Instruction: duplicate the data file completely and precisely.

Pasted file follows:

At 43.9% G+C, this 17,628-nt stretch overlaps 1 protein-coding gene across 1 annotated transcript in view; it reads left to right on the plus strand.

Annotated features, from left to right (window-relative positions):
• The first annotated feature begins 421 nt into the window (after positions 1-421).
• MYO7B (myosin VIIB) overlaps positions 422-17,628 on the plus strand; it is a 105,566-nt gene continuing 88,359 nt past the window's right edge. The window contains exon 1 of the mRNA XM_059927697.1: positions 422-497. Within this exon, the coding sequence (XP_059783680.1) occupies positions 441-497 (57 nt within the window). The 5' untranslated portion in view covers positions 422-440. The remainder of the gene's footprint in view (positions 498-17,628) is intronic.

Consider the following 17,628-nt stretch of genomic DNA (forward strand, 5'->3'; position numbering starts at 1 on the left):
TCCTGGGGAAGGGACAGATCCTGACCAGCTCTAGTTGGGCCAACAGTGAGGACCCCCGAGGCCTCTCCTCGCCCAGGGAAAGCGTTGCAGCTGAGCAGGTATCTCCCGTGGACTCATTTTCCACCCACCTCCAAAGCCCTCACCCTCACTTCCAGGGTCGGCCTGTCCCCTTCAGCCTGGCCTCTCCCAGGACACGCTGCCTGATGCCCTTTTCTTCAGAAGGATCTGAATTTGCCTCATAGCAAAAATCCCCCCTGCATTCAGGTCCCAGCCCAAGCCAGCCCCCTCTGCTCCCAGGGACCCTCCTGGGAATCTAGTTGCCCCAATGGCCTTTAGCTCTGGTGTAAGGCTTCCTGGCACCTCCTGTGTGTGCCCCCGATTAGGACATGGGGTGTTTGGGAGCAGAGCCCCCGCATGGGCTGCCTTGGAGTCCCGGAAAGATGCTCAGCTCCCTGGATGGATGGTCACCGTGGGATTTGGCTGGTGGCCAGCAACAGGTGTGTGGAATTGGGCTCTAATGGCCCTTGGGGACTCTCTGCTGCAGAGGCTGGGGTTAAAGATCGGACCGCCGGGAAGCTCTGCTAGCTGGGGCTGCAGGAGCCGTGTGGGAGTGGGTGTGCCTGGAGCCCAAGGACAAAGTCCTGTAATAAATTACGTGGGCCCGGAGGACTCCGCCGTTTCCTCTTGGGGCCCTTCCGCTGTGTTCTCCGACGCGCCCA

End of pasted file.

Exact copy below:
At 43.9% G+C, this 17,628-nt stretch overlaps 1 protein-coding gene across 1 annotated transcript in view; it reads left to right on the plus strand.

Annotated features, from left to right (window-relative positions):
• The first annotated feature begins 421 nt into the window (after positions 1-421).
• MYO7B (myosin VIIB) overlaps positions 422-17,628 on the plus strand; it is a 105,566-nt gene continuing 88,359 nt past the window's right edge. The window contains exon 1 of the mRNA XM_059927697.1: positions 422-497. Within this exon, the coding sequence (XP_059783680.1) occupies positions 441-497 (57 nt within the window). The 5' untranslated portion in view covers positions 422-440. The remainder of the gene's footprint in view (positions 498-17,628) is intronic.

Consider the following 17,628-nt stretch of genomic DNA (forward strand, 5'->3'; position numbering starts at 1 on the left):
TCCTGGGGAAGGGACAGATCCTGACCAGCTCTAGTTGGGCCAACAGTGAGGACCCCCGAGGCCTCTCCTCGCCCAGGGAAAGCGTTGCAGCTGAGCAGGTATCTCCCGTGGACTCATTTTCCACCCACCTCCAAAGCCCTCACCCTCACTTCCAGGGTCGGCCTGTCCCCTTCAGCCTGGCCTCTCCCAGGACACGCTGCCTGATGCCCTTTTCTTCAGAAGGATCTGAATTTGCCTCATAGCAAAAATCCCCCCTGCATTCAGGTCCCAGCCCAAGCCAGCCCCCTCTGCTCCCAGGGACCCTCCTGGGAATCTAGTTGCCCCAATGGCCTTTAGCTCTGGTGTAAGGCTTCCTGGCACCTCCTGTGTGTGCCCCCGATTAGGACATGGGGTGTTTGGGAGCAGAGCCCCCGCATGGGCTGCCTTGGAGTCCCGGAAAGATGCTCAGCTCCCTGGATGGATGGTCACCGTGGGATTTGGCTGGTGGCCAGCAACAGGTGTGTGGAATTGGGCTCTAATGGCCCTTGGGGACTCTCTGCTGCAGAGGCTGGGGTTAAAGATCGGACCGCCGGGAAGCTCTGCTAGCTGGGGCTGCAGGAGCCGTGTGGGAGTGGGTGTGCCTGGAGCCCAAGGACAAAGTCCTGTAATAAATTACGTGGGCCCGGAGGACTCCGCCGTTTCCTCTTGGGGCCCTTCCGCTGTGTTCTCCGACGCGCCCA